The earliest significance of the Greek original was what the eye recognized in the object, the form. Hence in common usage it signified the type. In the philosophy of Plato and Aristotle it was the universal, which had a real existence of its own and constituted the reality of particular objects of sensuous experience. By way of medieval Platonism it passed into the psychological usage of modern thought, carrying both significations, that of the form and that of the nature of the thing known, as these appeared in the mind of the knower. Thus Locke used it indifferently for the immediate object in the mind, whether this was sensation or concept,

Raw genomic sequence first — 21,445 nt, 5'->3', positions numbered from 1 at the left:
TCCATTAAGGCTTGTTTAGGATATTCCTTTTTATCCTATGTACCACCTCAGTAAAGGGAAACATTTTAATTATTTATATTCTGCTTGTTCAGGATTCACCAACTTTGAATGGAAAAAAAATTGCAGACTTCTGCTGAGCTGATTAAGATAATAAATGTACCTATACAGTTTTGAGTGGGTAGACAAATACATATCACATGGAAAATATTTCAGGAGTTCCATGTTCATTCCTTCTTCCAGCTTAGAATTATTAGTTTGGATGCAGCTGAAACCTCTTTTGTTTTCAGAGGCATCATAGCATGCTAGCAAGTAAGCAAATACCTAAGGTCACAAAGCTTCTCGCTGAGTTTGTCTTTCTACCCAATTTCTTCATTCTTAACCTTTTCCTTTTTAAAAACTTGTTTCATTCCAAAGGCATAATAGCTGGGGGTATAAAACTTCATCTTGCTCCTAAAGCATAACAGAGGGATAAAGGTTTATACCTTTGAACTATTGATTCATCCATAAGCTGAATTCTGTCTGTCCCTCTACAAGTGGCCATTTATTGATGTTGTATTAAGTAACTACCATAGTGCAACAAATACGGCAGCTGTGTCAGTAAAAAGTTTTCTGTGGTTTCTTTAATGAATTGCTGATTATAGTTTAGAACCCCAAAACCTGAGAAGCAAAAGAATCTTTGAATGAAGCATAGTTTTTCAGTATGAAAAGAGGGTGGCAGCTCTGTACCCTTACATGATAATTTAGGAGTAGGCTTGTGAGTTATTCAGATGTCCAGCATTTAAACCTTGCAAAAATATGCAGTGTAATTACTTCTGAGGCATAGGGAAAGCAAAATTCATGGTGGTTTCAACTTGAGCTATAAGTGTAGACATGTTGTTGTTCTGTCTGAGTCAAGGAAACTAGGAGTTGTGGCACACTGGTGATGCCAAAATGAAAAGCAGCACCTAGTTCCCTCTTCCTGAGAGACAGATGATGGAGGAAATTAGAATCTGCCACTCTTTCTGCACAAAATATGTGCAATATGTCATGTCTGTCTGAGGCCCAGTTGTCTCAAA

(216) a double usage which was quite sympathetic to the nominalism of Berkeley. Hume confined idea to the mental image of the sensation. In current usage it has come to answer very generally to the concept of the thing, though it is still haunted by the ghost of the image of the thing. It is no longer a sharply defined technical term in current English philosophy and psychology. The various significations of idea are now assigned to different terms, such as sensation, image, presentation, representation, meaning, and concept. In German philosophy Kant revived the objective signification of the term, in the "ideas of the reason;" in his system these were directive principles of thought that assumed the existence of eternal realities, which were independent of our phenomenal experience. In the systems of Romantic Idealism, that succeeded Kant's Transcendental Idealism the object of rational thought was given in thought itself, and the idea in Hegel's doctrine stood for the complete expression of all reality in the Absolute. The influence of German idealism in England and America carried over this significance of the word into the terminology of the neo-Hegelians in English and American Universities.


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